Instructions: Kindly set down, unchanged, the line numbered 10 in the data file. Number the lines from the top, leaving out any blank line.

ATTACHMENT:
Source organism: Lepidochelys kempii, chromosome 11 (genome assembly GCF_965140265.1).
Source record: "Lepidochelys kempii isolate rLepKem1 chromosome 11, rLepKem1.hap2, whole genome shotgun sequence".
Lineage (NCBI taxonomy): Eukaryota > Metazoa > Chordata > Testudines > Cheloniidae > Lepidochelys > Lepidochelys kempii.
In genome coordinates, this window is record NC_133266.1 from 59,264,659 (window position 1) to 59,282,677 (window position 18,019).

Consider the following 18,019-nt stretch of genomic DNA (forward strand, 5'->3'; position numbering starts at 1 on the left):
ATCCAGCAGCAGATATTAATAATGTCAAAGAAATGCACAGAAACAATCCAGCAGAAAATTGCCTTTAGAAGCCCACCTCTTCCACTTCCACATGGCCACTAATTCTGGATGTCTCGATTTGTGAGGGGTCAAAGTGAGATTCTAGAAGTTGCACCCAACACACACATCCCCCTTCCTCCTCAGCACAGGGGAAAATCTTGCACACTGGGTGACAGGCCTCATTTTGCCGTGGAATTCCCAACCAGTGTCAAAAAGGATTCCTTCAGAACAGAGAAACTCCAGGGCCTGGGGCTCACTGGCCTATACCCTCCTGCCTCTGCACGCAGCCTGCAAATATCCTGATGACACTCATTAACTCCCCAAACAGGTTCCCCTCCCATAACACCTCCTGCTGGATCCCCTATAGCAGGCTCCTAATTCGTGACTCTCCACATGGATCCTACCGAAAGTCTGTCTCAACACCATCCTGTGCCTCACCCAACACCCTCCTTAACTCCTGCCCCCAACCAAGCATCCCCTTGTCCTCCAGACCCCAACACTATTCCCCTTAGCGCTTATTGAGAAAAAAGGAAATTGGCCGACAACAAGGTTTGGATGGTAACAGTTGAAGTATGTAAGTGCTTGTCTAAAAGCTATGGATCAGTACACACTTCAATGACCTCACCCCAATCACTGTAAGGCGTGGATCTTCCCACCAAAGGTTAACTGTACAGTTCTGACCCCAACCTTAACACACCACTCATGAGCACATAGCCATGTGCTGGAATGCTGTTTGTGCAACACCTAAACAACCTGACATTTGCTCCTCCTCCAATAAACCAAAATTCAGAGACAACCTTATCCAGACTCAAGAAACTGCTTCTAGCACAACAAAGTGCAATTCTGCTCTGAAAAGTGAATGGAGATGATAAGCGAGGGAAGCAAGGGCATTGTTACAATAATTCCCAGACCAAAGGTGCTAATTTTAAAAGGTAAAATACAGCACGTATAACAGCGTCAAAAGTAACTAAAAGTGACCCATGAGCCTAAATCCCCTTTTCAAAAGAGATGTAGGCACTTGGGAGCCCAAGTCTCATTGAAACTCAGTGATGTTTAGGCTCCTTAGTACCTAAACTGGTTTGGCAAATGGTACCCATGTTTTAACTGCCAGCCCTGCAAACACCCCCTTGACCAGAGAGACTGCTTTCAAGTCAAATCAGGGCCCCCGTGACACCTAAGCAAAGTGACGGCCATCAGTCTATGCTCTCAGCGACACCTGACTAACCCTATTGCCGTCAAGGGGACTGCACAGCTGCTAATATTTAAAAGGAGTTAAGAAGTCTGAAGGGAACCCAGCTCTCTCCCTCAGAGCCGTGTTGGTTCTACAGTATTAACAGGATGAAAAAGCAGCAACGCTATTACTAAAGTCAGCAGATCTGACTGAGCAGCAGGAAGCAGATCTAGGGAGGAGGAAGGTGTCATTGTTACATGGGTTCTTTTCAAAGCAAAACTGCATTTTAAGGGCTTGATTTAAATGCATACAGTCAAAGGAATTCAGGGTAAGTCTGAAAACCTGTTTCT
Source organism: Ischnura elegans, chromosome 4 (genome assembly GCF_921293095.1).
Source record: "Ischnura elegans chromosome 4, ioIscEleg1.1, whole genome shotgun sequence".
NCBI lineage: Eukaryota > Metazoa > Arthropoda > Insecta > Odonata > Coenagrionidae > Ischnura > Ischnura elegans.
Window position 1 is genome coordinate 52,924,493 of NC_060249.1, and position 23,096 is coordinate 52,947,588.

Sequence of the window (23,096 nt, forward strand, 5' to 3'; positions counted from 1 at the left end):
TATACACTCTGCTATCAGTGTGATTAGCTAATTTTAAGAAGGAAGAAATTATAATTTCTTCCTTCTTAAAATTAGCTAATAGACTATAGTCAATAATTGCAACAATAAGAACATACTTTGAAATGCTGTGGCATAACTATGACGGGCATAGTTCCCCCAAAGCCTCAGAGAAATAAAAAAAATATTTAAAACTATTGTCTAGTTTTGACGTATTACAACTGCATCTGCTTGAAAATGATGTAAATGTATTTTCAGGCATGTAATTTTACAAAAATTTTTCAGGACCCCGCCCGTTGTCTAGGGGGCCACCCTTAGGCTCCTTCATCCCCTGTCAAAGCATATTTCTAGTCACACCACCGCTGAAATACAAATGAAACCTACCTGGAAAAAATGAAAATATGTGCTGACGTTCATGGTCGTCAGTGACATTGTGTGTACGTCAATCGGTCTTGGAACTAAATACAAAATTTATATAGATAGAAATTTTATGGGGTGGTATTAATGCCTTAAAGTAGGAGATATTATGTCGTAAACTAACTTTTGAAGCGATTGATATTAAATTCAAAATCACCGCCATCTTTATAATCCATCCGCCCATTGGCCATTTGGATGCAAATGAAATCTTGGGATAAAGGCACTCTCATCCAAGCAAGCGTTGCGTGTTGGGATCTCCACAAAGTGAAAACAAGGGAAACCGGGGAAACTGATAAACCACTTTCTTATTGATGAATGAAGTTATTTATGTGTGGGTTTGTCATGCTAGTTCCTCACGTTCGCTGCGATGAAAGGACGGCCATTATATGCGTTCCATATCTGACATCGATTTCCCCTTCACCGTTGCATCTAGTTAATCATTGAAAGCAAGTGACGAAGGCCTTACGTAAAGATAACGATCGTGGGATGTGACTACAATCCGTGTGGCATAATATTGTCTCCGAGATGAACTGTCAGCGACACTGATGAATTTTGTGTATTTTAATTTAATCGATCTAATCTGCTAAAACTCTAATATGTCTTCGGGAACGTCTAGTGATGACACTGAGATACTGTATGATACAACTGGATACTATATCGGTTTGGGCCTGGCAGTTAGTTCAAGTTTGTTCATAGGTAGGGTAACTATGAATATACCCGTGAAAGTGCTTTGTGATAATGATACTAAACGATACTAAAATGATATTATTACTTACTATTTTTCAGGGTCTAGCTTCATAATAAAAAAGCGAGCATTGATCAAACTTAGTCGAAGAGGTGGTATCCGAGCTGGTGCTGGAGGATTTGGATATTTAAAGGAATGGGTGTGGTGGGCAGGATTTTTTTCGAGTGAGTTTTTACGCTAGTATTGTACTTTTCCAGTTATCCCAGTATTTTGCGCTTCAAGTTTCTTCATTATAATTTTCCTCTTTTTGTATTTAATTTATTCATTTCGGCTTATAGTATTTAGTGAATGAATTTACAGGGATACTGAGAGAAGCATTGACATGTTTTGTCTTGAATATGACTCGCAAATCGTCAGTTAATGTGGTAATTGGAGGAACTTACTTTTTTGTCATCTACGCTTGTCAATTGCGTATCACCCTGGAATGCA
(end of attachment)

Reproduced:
Window position 1 is genome coordinate 52,924,493 of NC_060249.1, and position 23,096 is coordinate 52,947,588.